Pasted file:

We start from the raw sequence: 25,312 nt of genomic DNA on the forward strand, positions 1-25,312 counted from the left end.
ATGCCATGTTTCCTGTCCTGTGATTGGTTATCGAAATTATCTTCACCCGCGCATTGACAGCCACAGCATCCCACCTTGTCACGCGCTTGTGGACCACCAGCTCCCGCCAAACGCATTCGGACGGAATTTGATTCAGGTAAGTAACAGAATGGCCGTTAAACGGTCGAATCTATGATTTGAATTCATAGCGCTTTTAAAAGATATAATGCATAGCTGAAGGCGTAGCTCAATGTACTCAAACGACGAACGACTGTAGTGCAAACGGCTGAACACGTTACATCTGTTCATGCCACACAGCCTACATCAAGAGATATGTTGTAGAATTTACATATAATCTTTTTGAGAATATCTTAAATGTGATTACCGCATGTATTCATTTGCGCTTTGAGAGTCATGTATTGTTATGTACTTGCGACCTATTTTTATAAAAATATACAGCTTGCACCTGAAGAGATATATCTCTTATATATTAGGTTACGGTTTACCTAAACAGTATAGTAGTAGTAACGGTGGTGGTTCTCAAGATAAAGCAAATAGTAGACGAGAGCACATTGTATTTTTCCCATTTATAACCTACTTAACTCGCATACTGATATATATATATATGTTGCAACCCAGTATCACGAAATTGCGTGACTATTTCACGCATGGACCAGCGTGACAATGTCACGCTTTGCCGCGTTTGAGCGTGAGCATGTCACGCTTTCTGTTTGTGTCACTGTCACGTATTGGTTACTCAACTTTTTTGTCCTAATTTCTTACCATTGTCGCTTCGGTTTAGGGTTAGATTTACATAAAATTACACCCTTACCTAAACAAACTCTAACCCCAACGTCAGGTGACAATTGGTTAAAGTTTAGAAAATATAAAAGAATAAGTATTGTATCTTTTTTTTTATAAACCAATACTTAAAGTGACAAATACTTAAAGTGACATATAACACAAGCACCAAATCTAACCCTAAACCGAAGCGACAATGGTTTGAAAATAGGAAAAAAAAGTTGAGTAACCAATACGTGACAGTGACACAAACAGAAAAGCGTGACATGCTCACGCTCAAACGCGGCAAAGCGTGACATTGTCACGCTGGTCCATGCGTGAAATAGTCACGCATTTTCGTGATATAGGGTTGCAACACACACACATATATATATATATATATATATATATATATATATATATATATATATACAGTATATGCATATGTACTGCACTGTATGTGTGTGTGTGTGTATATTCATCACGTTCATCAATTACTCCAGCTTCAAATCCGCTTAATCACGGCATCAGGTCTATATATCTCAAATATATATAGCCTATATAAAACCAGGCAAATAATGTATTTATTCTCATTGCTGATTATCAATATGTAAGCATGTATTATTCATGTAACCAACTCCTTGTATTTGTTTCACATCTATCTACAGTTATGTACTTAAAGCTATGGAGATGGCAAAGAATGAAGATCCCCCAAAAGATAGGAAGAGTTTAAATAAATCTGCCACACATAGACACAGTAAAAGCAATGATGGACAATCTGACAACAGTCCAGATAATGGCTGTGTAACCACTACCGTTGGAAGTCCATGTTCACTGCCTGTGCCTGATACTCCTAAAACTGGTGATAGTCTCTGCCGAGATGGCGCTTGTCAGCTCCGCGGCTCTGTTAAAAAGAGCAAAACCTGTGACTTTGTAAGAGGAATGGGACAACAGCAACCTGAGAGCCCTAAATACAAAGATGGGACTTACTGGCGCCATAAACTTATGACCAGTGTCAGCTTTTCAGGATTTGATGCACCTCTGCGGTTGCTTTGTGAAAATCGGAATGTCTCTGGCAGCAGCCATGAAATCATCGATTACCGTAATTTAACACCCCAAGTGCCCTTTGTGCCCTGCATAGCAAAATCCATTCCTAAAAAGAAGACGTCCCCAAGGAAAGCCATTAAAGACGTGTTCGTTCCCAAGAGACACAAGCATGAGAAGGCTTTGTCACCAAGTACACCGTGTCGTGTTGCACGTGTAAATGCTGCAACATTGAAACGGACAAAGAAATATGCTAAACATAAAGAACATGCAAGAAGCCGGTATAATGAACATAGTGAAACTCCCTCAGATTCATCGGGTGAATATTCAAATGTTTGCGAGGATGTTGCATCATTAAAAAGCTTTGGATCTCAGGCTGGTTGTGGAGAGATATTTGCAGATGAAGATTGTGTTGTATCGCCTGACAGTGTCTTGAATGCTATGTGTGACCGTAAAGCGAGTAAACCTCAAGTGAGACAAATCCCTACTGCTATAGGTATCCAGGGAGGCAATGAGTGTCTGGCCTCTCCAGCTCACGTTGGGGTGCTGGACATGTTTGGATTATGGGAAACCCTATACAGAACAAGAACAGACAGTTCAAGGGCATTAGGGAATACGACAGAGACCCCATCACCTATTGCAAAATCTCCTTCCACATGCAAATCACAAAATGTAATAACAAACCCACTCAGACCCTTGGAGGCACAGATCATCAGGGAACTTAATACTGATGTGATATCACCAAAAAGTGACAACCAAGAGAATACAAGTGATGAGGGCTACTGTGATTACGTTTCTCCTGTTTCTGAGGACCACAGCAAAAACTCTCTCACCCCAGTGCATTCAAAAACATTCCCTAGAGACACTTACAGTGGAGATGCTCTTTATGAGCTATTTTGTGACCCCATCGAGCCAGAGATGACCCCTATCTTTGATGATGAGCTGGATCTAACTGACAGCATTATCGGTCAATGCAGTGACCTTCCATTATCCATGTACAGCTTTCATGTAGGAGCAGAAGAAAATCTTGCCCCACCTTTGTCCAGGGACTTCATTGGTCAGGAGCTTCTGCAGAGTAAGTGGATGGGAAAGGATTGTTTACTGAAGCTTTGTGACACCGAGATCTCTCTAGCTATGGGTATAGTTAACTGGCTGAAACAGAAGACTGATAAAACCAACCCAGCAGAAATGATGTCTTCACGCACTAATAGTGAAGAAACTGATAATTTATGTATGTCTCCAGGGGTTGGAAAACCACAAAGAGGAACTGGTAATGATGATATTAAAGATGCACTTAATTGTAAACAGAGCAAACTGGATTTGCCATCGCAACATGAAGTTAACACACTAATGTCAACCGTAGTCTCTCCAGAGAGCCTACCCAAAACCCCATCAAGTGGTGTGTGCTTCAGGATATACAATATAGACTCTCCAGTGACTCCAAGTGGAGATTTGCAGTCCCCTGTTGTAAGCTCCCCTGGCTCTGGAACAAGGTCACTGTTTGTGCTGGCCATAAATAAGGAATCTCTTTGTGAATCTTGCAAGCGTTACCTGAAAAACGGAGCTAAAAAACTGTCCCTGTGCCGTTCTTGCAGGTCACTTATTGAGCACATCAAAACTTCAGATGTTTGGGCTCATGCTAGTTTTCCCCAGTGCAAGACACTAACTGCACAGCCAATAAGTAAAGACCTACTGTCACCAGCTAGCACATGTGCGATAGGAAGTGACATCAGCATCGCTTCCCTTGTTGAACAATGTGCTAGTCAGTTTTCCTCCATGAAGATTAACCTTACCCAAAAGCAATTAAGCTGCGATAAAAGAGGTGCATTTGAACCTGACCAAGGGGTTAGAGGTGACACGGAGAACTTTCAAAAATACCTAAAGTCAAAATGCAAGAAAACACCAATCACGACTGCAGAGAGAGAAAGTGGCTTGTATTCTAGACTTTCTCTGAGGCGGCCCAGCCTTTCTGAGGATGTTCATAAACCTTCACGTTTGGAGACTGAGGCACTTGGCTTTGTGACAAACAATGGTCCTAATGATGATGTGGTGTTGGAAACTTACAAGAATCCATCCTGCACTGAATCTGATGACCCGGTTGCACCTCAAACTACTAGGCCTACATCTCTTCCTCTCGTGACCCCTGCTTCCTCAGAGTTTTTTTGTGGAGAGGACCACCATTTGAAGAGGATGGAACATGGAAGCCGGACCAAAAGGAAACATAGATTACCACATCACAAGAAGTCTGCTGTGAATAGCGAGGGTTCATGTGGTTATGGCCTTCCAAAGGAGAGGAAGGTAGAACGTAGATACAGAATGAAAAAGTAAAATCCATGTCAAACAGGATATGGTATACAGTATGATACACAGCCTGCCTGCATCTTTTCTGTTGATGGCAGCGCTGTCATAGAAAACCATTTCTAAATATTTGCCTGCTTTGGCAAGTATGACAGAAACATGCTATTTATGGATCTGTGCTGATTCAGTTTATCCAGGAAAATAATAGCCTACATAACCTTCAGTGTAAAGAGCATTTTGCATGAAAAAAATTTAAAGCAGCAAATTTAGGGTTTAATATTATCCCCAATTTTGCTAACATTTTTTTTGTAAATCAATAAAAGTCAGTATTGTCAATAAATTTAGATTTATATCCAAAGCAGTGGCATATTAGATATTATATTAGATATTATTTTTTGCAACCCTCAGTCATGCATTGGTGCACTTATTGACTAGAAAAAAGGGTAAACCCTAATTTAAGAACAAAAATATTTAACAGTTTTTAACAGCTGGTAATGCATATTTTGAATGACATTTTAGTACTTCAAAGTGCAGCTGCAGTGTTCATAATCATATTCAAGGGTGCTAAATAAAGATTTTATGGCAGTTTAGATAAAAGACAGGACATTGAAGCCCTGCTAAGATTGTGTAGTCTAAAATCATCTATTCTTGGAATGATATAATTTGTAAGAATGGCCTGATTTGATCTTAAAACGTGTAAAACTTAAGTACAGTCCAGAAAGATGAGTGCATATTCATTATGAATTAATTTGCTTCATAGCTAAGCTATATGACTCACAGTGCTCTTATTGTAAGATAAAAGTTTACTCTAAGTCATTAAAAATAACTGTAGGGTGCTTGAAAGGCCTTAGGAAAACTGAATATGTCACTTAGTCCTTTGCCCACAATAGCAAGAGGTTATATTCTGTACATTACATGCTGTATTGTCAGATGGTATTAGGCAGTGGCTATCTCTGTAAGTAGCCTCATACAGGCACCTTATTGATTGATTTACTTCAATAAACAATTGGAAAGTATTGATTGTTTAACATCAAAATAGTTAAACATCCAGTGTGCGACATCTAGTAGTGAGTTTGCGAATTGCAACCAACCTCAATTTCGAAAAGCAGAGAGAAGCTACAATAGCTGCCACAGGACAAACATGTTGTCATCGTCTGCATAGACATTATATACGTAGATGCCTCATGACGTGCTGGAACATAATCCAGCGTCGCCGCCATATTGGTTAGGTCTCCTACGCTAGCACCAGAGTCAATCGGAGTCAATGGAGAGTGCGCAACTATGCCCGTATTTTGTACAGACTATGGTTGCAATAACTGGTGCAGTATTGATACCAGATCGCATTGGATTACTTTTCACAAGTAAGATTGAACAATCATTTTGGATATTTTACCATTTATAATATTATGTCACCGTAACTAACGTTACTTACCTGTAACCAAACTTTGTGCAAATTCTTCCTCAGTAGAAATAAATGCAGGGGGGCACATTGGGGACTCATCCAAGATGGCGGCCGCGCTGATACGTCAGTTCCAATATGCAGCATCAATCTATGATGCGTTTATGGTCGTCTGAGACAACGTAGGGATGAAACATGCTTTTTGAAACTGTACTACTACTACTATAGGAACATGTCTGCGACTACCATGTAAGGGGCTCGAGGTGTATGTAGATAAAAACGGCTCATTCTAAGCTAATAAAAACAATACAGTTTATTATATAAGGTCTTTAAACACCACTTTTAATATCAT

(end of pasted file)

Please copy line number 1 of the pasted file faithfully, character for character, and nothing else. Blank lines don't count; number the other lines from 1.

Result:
We start from the raw sequence: 25,312 nt of genomic DNA on the forward strand, positions 1-25,312 counted from the left end.